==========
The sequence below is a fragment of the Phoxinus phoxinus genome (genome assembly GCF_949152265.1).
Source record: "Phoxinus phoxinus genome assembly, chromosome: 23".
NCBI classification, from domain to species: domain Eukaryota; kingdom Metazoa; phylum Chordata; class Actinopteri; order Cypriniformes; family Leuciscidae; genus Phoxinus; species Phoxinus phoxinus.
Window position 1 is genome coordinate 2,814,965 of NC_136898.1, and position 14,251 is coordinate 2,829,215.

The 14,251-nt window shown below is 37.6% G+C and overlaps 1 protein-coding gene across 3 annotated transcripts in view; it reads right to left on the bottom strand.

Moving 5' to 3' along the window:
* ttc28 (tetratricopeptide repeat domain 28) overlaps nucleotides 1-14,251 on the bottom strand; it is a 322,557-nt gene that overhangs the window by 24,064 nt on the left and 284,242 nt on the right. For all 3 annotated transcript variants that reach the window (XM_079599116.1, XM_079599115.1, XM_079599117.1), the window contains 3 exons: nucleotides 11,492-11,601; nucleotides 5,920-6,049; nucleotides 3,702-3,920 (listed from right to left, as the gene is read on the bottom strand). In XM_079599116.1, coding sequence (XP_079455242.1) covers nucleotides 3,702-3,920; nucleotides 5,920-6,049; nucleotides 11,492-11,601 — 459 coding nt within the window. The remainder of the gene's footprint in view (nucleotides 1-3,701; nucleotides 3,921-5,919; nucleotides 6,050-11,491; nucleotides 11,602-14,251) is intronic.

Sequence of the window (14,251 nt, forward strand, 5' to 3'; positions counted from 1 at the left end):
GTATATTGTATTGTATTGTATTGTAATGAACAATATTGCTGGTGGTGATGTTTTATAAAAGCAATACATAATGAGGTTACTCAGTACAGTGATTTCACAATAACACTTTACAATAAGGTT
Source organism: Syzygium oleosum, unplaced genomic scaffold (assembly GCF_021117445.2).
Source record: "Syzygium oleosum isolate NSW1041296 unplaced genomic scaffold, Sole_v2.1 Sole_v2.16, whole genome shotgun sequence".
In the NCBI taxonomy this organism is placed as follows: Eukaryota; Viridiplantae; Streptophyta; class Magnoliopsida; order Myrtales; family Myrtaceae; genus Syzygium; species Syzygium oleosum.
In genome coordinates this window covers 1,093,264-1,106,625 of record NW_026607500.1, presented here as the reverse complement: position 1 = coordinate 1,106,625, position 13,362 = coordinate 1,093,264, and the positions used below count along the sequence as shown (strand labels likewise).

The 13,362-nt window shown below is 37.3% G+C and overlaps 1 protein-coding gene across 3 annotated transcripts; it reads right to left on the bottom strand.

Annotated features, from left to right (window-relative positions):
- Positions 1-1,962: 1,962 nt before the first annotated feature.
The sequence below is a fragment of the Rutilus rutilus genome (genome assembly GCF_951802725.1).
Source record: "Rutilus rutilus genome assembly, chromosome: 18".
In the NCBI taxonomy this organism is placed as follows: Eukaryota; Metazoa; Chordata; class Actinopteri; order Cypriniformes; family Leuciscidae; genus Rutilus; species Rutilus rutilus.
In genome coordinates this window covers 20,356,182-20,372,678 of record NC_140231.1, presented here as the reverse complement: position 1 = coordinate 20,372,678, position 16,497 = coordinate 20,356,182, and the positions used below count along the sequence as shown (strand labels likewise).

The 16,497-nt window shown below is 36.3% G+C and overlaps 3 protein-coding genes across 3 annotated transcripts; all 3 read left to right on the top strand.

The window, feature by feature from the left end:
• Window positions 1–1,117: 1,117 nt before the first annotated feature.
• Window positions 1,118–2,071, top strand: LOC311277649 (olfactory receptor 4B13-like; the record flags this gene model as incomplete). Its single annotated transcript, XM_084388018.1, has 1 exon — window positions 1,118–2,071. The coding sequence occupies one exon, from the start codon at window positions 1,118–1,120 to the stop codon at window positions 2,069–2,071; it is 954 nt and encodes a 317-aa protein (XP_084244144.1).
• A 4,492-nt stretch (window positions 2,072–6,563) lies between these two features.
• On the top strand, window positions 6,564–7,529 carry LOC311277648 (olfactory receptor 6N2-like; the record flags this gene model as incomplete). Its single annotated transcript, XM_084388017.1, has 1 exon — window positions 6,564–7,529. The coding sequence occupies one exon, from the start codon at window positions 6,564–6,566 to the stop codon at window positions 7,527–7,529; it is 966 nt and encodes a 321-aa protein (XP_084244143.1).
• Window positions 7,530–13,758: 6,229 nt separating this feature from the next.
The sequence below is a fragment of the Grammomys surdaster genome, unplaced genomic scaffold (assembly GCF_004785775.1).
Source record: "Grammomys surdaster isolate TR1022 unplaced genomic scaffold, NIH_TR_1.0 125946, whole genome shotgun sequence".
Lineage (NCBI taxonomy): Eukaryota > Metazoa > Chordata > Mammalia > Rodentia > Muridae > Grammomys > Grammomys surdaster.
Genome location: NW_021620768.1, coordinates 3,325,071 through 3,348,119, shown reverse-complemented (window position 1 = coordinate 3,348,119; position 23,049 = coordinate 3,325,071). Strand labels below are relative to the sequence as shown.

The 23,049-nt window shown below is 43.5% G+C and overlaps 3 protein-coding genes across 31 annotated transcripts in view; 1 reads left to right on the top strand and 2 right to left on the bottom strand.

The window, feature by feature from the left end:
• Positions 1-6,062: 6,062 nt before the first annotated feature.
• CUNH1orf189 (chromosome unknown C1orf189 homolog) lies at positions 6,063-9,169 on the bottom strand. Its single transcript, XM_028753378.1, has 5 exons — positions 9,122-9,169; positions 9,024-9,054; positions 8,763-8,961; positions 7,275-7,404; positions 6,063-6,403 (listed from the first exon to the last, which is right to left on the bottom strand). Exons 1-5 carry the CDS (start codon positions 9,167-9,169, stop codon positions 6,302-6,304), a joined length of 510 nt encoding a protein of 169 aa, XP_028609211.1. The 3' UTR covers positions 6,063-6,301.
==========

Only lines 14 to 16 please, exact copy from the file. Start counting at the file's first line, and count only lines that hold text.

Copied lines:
The 13,362-nt window shown below is 37.3% G+C and overlaps 1 protein-coding gene across 3 annotated transcripts; it reads right to left on the bottom strand.

Annotated features, from left to right (window-relative positions):
- Positions 1-1,962: 1,962 nt before the first annotated feature.